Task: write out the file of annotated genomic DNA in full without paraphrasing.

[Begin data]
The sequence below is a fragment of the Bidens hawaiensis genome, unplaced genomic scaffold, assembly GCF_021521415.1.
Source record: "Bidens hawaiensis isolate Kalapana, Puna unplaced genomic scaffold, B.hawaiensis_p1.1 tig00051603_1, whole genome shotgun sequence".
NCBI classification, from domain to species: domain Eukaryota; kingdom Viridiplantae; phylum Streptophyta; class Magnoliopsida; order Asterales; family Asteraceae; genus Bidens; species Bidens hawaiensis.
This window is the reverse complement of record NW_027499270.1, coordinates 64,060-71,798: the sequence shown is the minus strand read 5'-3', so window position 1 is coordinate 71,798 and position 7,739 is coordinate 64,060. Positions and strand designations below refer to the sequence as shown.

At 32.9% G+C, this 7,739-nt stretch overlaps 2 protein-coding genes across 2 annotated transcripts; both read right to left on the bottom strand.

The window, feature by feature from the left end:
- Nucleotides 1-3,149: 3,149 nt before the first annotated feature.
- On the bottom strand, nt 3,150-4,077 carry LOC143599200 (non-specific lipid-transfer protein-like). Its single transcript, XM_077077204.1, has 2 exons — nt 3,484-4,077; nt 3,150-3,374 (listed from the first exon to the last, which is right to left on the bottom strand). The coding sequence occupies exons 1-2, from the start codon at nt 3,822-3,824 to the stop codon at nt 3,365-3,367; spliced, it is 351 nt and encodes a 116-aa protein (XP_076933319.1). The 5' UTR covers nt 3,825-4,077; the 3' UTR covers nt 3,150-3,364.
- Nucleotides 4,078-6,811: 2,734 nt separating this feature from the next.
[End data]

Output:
The sequence below is a fragment of the Bidens hawaiensis genome, unplaced genomic scaffold, assembly GCF_021521415.1.
Source record: "Bidens hawaiensis isolate Kalapana, Puna unplaced genomic scaffold, B.hawaiensis_p1.1 tig00051603_1, whole genome shotgun sequence".
NCBI classification, from domain to species: domain Eukaryota; kingdom Viridiplantae; phylum Streptophyta; class Magnoliopsida; order Asterales; family Asteraceae; genus Bidens; species Bidens hawaiensis.
This window is the reverse complement of record NW_027499270.1, coordinates 64,060-71,798: the sequence shown is the minus strand read 5'-3', so window position 1 is coordinate 71,798 and position 7,739 is coordinate 64,060. Positions and strand designations below refer to the sequence as shown.

At 32.9% G+C, this 7,739-nt stretch overlaps 2 protein-coding genes across 2 annotated transcripts; both read right to left on the bottom strand.

The window, feature by feature from the left end:
- Nucleotides 1-3,149: 3,149 nt before the first annotated feature.
- On the bottom strand, nt 3,150-4,077 carry LOC143599200 (non-specific lipid-transfer protein-like). Its single transcript, XM_077077204.1, has 2 exons — nt 3,484-4,077; nt 3,150-3,374 (listed from the first exon to the last, which is right to left on the bottom strand). The coding sequence occupies exons 1-2, from the start codon at nt 3,822-3,824 to the stop codon at nt 3,365-3,367; spliced, it is 351 nt and encodes a 116-aa protein (XP_076933319.1). The 5' UTR covers nt 3,825-4,077; the 3' UTR covers nt 3,150-3,364.
- Nucleotides 4,078-6,811: 2,734 nt separating this feature from the next.